University of Michigan protest: Arrests made at tuition equality rally
- Related video: University of Michigan protest: Watch video of the tuition equality rally and arrests
Eight protesters were arrested for blocking traffic at the intersection of State Street and South University Avenue in Ann Arbor while rallying for tuition equality Wednesday night.
The protesters demanded that the University of Michigan begin offering in-state tuition rates for unauthorized immigrants that attended high school in Michigan.
About 50 people attended the protest, causing traffic to pile up during the course of the event, which began at 6 p.m. At least four officers told the group —amidst a cacophony of car horns— they had to disperse or risk arrest, but eight protesters remained in the intersection and were arrested by the U-M Police Department.
Seven of the people arrested were students and the remaining arrest was an U-M alumnus.
"It's an issue of fundamental equity, equality and fairness," Antonio Ramirez, a protester and U-M graduate student studying history, said of tuition equality.
U-M police spokeswoman Diane Brown said the majority of those arrested will be processed and released Wednesday night. The arrests were for misdemeanors of disorderly conduct and not complying with police orders for blocking traffic.
"It was an intentional demonstration of civil disobedience," she said.
Some protesters moved out of the way at the first request of police. After being "given another opportunity to comply, eight chose to be arrested," Brown said.
The group also marched outside President Mary Sue Coleman's house, on South University, chanting "education not segregation" and holding signs that read "tuition equally now!"
"It's an amazing sacrifice on their part," U-M freshman Trevor Rolan, said of the protesters who were arrested. "They are [over] 18 and they're willing to have this on their permanent record... It is really exciting that this happened."
Students, supporters and unauthorized Michiganders have been petitioning U-M's elected governing body for about two years, seeking in-state tuition rates for unauthorized youth that grew up in Michigan. Right now unauthorized immigrants must pay out-of-state tuition, regardless of whether they attended high school in Michigan.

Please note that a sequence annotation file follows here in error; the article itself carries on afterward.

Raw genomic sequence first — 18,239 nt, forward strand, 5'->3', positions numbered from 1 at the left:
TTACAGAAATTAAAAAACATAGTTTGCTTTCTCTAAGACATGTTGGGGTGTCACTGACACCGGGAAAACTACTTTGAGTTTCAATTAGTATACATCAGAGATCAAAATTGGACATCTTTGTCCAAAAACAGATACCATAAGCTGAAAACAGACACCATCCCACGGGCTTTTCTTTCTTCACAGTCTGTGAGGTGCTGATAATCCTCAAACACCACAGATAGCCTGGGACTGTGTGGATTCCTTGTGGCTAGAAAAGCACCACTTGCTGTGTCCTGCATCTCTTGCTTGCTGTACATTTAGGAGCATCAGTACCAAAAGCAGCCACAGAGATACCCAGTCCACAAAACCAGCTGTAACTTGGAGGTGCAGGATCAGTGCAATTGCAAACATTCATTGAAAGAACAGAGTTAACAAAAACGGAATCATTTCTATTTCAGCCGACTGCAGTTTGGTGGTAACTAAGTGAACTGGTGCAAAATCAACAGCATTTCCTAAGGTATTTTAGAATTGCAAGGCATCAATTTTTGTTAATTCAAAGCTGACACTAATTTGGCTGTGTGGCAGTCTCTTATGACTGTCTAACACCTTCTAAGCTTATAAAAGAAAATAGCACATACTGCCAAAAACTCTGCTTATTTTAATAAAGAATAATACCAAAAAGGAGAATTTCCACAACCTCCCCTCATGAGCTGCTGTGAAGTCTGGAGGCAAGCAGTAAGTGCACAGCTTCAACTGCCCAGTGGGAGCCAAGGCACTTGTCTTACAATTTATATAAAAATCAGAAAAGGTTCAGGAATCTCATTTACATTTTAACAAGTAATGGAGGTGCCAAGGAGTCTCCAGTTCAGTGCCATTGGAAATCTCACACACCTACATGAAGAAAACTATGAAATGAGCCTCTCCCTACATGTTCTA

The difference in price is more than $26,000. Unauthorized immigrants don't qualify for federal student loans.
Courtney Sacco I AnnArbor.com
"It doesn't seem right, having grown up here and not being able to attend my state university," said protester Javier Contreras, a Skyline High School senior who says he has lived in Ann Arbor since he was 4 years old. Earlier this month he received his acceptance letter to U-M and, although he says he was "freaking out" from excitement, unless policies change he won't attend.
"It was very bittersweet," he said. "Yes, I got accepted, but I can't go. I can't afford it."
Supporters of tuition equality have rallied on the Diag, staged a sit-in at a Board of Regents meeting and testified before regents, saying current policies put U-M out of financial reach for most unauthorized immigrants that grew up in Michigan.
Throughout the fall and winter a U-M task force compiled a report on tuition equality, benchmarking U-M to other schools and exploring the logistics and legality of such a policy. A group of administrators, including the provost and president, are now reviewing that report and crafting recommendations for the Board of Regents, which have the final say on the matter.
U-M spokesperson Rick Fitzgerald says he does not expect administrators to present recommendations to regents tomorrow at the board's public meeting.
Macomb Community College sophomore Miriam Cuevas said she was accepted to U-M two years ago but did not attend because, as an unauthorized immigrant, it was too expensive. She thanked supporters who protested alongside her.
"Hopefully soon and not too long from now the University of Michigan will also support us," she said.
U-M regent Mark Bernstein, who was elected in November, tweeted Wednesday night that U-M has a "long tradition of student activism" and said he is "proud of this engagement."